Students in Japan had mixed emotions as classes in public schools across Japan were suddenly canceled in late February, a couple of weeks before the beginning of Spring Break, in order to diminish the spread of the suddenly feared CoronaVirus.
A few days later, students and fans of baseball were given something to cheer about, informed that the hugely popular National High School Baseball Invitational would likely commence on March 19. Thirty-two schools will come together in the annual two-week tournament in Osaka, at Hanshin Koshien Stadium.
There is a catch. If the tournament is not ultimately cancelled, the stadium seats will be empty. (Note: On March 11, it was announced that the tournament was cancelled.)
While fans can watch the games on television, they will not hear the constant hum of high school students cheering, singing, nor see the waving banners in the stands, or the crying students in the aftermath of a victory or a loss. There will be no eruptions of joy from fans in the stands as a team emerges victorious in walk-off fashion. The players will have nothing but each other’s energy to feed off of, doing their best to ignore the deafening roar of silence.
Such is the state of sports events in the era of COVID-19.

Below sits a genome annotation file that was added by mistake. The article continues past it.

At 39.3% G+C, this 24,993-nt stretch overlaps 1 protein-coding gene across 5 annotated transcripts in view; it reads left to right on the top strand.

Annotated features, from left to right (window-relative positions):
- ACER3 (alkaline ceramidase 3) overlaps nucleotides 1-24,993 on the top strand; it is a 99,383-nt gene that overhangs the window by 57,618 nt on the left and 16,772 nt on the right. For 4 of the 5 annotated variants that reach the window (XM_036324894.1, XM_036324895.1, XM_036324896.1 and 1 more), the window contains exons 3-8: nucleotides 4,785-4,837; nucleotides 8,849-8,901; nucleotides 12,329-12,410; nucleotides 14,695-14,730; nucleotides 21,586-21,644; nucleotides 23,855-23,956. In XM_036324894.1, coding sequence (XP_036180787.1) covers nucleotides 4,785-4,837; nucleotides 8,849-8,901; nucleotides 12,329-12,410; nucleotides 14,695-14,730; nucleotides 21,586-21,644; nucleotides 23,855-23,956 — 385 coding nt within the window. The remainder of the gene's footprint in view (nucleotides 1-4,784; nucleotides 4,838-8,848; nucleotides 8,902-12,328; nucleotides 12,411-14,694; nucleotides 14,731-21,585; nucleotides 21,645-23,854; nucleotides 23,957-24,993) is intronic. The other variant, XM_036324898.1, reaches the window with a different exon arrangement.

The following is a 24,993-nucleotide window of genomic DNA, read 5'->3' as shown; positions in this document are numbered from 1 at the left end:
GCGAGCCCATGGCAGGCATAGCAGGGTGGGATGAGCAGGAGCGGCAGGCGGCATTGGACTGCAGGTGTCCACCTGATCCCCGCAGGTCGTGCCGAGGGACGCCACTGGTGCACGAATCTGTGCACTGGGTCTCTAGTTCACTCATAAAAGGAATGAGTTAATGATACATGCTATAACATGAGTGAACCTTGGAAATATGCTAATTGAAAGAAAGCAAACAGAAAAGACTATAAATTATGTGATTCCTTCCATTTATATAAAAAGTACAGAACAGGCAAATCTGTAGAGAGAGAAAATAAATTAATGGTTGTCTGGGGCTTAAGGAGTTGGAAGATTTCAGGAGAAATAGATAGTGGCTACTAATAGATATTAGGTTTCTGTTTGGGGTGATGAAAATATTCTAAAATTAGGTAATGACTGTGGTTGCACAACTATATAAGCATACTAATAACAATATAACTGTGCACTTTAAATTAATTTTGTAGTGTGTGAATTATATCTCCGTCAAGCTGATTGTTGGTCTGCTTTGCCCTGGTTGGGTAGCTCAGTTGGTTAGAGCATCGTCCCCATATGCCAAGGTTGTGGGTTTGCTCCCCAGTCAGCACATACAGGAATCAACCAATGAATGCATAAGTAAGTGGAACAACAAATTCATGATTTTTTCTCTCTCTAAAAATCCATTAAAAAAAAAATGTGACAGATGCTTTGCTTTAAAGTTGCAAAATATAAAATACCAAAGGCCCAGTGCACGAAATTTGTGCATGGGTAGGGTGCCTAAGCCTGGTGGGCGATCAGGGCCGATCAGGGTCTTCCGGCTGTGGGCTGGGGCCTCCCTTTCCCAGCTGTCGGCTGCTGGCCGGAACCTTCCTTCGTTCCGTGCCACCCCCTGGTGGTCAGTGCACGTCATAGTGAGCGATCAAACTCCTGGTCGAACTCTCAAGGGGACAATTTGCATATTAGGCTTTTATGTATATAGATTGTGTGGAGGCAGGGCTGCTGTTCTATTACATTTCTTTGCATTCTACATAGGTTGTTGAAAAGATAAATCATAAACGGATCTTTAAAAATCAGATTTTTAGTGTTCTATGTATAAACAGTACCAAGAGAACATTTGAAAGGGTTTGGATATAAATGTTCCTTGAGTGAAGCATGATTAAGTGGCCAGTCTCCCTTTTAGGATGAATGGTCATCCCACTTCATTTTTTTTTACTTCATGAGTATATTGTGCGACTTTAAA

Such is the possible future of the 2020 Tokyo Olympics.
For the Summer Games, scheduled to run from July 24 to August 9, 2020, I can forsee five scenarios depending on the global level of anxiety regarding the spread of CoronaVirus in the coming months. Here they are, in order of likelihood. This is hardly a scientific finding – this order is educated guesswork, so please take this ranking in that spirit.
- Move the Games
- Postpone the Games
- Cancel the Games
- Hold the Games as Scheduled without Restrictions, or with Restrictions
Move the Games (the least likely scenario): When Shaun Bailey, a candidate running for election in London’s mayoral race stated on February 25 that the Olympics should be moved from Tokyo to London because of the “ongoing disruption” of the virus, the governor of Tokyo, Yuriko Koike, instantly pushed back, saying Bailey’s comments were “inappropriate.”
It’s true that a women soccer qualifier involving Australia, Thailand and Taiwan were moved from Wuhan, China to Sydney, Australia, and an Olympic boxing qualifier, also scheduled to be held in Wuhan, was moved to Amman, Jordan. But moving an entire Olympic Games may be very costly, and logistically impossible. Just moving the marathon from Tokyo to Sapporo may cost at least USD100 million.
Veteran IOC member, Dick Pound said in an AP interview that moving an Olympic Games is very hard on short notice as “there are few places in the world that could think of gearing up facilities in that short time to put something on.” In other words, think of all of the events in London that would have to be pushed and cancelled, how many people would have to moved out of London hotel rooms, how nearly impossible it would be to get the resources ready for such a massive operation, etc. It takes a city seven years to prepare for an Olympics. A few months would be impossible.